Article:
06 Feb Avoiding complaints triggered by poor communication
Project clients regularly make assumptions about the role of the RPEQ within a broad and integrated project. They often do not know what the RPEQ is supposed to do, or critically, what they are not responsible for and are not going to do. Consistent with the nature of assumptions, while the RPEQ’s role may be limited to, for instance, design or inspection, the client may believe that the RPEQ has a supervisory role.
Of course, none of this presents any real problem until there is a problem. When, for whatever reason, a project goes wrong, the client’s focus may shift from the RPEQ being a distant figure, to being the focus of complaint about the project as a whole.
In some cases, the RPEQ’s conduct will legitimately be subject to scrutiny and assessment. For RPEQs, the best defence against this is diligent and responsible practice in the first instance.
“BPEQ has a statutory function of receiving and processing complaints against RPEQs…”
As the regulator, BPEQ has a statutory function of receiving and processing complaints against RPEQs and notifications about other persons who are unlawfully carrying out professional engineering services or using the protected RPEQ title or being held out as such.
In assessing complaints against RPEQs, one of the first steps is to identify the scope of the RPEQ’s responsibilities from the complainant, other relevant persons and the subject RPEQ.
In many cases, this process is routine and identifies that the complaint squarely relates to the issue for which the RPEQ was responsible. This falls into the legitimate category outlined above.
However, this process often reveals that there is a significant difference between what client’s believe that the RPEQ was doing or responsible for doing and what the RPEQ is actually responsible for doing or has done.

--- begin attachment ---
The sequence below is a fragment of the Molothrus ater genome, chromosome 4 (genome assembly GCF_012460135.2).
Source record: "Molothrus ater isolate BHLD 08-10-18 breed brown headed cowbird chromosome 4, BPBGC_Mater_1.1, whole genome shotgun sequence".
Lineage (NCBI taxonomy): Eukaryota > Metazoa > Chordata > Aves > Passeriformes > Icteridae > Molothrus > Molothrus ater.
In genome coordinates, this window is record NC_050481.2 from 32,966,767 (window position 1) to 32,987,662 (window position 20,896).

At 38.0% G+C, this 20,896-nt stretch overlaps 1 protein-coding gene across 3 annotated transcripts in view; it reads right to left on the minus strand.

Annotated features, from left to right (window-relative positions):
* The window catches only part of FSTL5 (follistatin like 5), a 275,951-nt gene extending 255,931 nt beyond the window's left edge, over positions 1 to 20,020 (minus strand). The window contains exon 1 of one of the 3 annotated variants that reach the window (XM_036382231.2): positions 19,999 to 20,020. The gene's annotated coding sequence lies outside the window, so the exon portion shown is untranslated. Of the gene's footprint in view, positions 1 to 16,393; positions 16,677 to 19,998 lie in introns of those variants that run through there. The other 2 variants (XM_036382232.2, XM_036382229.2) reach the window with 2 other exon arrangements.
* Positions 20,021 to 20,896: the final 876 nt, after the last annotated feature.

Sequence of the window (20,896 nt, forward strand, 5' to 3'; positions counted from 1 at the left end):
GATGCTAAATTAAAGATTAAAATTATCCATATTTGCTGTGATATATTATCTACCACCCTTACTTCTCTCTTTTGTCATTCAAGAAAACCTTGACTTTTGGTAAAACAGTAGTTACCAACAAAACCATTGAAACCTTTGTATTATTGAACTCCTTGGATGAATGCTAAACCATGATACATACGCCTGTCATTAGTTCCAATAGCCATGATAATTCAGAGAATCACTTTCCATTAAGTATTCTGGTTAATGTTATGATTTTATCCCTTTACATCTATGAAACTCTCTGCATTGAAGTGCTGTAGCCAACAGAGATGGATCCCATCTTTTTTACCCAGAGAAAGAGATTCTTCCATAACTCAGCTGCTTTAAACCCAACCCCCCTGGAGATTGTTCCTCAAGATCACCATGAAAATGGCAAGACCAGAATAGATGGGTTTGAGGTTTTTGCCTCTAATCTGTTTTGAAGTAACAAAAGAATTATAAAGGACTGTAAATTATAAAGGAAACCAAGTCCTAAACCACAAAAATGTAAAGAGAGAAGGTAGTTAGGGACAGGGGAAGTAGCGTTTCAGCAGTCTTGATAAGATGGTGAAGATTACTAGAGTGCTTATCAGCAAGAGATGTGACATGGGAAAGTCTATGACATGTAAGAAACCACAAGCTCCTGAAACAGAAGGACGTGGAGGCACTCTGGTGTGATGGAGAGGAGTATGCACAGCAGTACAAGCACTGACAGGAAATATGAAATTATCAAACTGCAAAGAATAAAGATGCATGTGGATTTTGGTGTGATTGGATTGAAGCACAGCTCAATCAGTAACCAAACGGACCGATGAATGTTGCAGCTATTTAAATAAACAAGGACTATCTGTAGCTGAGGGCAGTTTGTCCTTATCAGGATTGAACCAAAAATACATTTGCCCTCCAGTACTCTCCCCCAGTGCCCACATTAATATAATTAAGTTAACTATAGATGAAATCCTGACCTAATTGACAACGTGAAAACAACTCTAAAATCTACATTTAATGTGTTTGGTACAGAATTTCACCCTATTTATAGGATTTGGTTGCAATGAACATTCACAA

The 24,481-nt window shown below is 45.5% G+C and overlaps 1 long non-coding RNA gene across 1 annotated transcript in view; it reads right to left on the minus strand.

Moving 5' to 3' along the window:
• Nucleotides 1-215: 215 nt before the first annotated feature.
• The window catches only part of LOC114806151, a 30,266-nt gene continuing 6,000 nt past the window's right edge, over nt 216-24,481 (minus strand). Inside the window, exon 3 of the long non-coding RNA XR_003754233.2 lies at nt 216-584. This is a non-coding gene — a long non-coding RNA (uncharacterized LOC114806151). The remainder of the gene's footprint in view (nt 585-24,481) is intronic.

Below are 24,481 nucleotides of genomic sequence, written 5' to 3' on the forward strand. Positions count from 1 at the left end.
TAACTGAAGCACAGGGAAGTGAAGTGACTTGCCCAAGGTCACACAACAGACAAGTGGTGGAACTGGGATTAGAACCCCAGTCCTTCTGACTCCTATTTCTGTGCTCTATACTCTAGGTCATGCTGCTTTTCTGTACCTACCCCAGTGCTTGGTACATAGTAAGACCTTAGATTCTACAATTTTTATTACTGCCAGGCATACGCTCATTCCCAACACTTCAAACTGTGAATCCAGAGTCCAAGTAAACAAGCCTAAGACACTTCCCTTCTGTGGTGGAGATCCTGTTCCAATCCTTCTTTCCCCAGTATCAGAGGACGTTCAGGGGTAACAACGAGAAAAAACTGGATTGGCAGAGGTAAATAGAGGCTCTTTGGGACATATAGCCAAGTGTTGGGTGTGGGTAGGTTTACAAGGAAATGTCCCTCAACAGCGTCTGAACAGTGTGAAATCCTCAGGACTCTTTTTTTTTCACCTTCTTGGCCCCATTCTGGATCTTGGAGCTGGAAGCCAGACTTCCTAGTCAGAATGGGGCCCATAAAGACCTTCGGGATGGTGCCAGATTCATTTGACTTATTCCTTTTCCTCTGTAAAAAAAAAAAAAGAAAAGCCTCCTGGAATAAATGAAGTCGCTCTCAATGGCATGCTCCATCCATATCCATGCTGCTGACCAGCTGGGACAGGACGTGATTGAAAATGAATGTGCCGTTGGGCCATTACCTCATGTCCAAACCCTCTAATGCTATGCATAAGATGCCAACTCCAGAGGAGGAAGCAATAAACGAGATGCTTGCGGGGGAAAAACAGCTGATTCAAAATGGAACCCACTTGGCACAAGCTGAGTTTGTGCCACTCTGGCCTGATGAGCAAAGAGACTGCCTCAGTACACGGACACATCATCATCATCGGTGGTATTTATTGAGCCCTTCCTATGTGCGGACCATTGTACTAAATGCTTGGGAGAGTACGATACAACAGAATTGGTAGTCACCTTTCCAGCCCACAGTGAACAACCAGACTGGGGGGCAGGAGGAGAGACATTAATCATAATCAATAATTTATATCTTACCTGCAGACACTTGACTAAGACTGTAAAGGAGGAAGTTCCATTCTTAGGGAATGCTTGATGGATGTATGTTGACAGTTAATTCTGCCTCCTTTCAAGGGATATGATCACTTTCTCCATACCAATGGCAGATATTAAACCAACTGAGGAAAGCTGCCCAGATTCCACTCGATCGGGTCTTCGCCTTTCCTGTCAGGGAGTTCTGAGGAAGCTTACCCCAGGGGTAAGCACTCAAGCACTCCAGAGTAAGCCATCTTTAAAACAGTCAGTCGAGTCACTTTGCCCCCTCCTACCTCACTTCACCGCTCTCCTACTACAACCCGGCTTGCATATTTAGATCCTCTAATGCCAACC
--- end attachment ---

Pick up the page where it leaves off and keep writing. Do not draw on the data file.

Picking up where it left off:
While in some cases, this is a matter of poor scoping, in other cases it comes down to a misunderstanding of the RPEQ’s role and responsibilities within a project. At the most basic level, the RPEQ is actually doing ‘X’ but the client believes that they are also doing ‘Y’ and ‘Z’. It takes little imagination to predict that when any problem about ‘X’, ‘Y’ or ‘Z’ arises, the RPEQ may be subject to complaint.
“…it comes down to a misunderstanding of the RPEQ’s role and responsibilities within a project.”
While it is not possible to guarantee clients understand a RPEQ’s role, it is advisable for all parties to communicate the nature, scope and exclusions of a RPEQ’s involvement and establish dispute resolution steps. Communication, particularly early communication, is the single best step that can be undertaken to prevent or resolve disputes at the lowest level.
Ideally, communication would occur at the time of engagement. This is contemplated by paragraph 2.3 of the Code of Practice.
Time invested in communicating and contextualising scope from the outset may provide certainty for RPEQ’s about their role, be a reference point for future communications and provide relevant information to clients about what the RPEQ is going to do and not going to do.
A simple example where communication may be beneficial is that if an engagement is for design only, that unless there are further engagements, the RPEQ will have no involvement in the construction. Another example is where a RPEQ inspects a project and (if satisfied) issues a Form 16. In this case, it may be beneficial to communicate such engagement does not involve supervision, which may be (wrongly) assumed by the client.If a client wants a RPEQ to provide construction or supervision a broader scope of engagement will need to be discussed and agreed upon.
If pro-active communication is not practical, it may still be advantageous to communicate at the first opportunity if the client raises concerns or issues. The earlier communication occurs, the more likely an issue will be identified and resolved before escalation. However inconvenient this may appear, it will be much more time efficient than dealing with the same issue as part of a formal disciplinary complaint process through BPEQ, particularly if the complaint is wrongly targeted due to a client’s assumption.
Conversely, if a client perceives that a RPEQ is refusing to communicate with them about a material issue, this may lead to escalation including a complaint to BPEQ, which may have been avoidable through communication.
“…to communicate with fairness, honesty and based on adequate knowledge.”
The Code of Practice creates obligations on RPEQs to advise clients of their name and contact details and to communicate with fairness, honesty and based on adequate knowledge.
While these are the minimum requirements, there are sound reasons for RPEQs to extend their communication with clients to inform about their professional role. Not only is it professional conduct, it may prevent or de-escalate complaints. Additionally, it will almost certainly enhance your reputation and relationship with clients, many of whom will appreciate the effort in a competitive market.